I have been reading the report (pdf) of the Commission on Integration and Cohesion, which was published yesterday. Among other things, it considers the effect of immigration on integration and cohesion.
The report is rather good at laying out the perceptions of integration and cohesion from point of view of the different players in this issue; the settled indigene, the immigrant, the voluntary sector and the State. Considering the dramatis personae in this way led me to thinking about what constitutes a just society.
I took this train of thought because I began to wonder, reading through the report, whether it was at all possible to have a society which all the above players would agree to be ‘just’.
Of course, I know that unanimity is not really possible in these things. What I mean is, is there really, as far as immigration and cohesion are concerned, a framework of rules that can be described, objectively, as ‘just’, regardless of the ‘player’ involved. So can we have a society that is ‘just’ in the eyes of the immigrant, the indigenous Briton, and even the voluntary sector? I exclude the State from consideration in this question, simply on the basis that I assume it, for these purposes, to be ‘outside’ society, in such a way as not to be affected by whether or not the society is a just one.
This train of thought led me to Rawls’s door. John Rawls was a political philosopher who did much thinking on the idea of justice. In particular, he thought a lot about what principles of justice should obtain in a society. Rawls wrote that this could be considered under a setting he called ‘the original position’. Basically, the rules of justice were determined by parties behind a ’veil of ignorance’. Put very simply, the question Rawls postulated was this: ‘what sort of society would you regard as a just one, if you did not know what role you had, or what you would be, in that society?’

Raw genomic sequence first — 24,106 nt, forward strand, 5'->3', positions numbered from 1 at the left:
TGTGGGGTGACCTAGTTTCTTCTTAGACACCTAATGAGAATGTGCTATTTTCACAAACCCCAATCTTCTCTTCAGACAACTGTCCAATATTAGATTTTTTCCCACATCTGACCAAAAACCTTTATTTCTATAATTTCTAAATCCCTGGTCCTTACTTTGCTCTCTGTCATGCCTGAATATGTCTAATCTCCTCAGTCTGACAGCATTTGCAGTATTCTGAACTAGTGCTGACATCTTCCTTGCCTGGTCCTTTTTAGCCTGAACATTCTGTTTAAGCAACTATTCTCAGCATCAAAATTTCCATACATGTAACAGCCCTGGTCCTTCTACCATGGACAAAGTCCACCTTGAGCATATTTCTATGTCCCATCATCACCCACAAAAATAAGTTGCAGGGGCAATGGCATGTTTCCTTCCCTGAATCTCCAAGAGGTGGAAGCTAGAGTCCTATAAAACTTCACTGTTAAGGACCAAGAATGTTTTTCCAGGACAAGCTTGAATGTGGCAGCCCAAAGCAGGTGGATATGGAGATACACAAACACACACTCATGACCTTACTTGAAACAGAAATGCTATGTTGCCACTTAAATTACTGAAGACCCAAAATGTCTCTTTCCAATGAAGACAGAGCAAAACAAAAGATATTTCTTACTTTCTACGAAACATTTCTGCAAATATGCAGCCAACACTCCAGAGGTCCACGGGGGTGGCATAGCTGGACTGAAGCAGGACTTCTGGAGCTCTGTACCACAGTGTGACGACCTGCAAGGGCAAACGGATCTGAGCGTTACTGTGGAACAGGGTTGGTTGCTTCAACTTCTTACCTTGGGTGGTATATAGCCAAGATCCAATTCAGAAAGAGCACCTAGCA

So for the purposes of this post, let us try this very simple thought experiment: let us imagine the following people sitting blindfold around a table: an Eastern European immigrant, an Englishwoman with roots in this country going back to the 12th century, a pensioner of limited means, a single parent, and a rich man.
None of these people know what their identities in the society would be, because they are behind the ‘veil of ignorance’. So, for example, someone at the table would have no idea whether he would be the immigrant, the rich man, the pensioner, or the single mother. The task then is this: considering that that they do not know which they would be, what laws would they then create to ensure a just society?
If, for example, someone at the table proposed a law whereby all immigrants were given free housing ahead of single parents and pensioners, and that this was to be paid for by very high taxes, it could backfire on him if he ended up being the rich man, the single parent, or the pensioner. He could only benefit from this law if he were the immigrant. However, the fact that he does not know which he would be in the new society, would force him to think carefully before he proposed such a law.
What the exercise seems to suggest is that there is a point in the middle where all the participants can agree; a consensus ad idem. It suggests that there must be a place where they would all agree that the rich man would not be taxed too much; that the pensioner, immigrant and single parent would be treated fairly according to some agreed criteria; and that whatever accommodation is made for them, it would not be such as to anger the Englishwoman whose family have given their all to this country, and who has never asked anything of the State, but the space to enjoy her country as she remembered it as a child.
So will the Commission’s report find that meeting place? I don’t know yet. I don’t even know that such a meeting place exists. I am still reading the report, and will let you know my views later.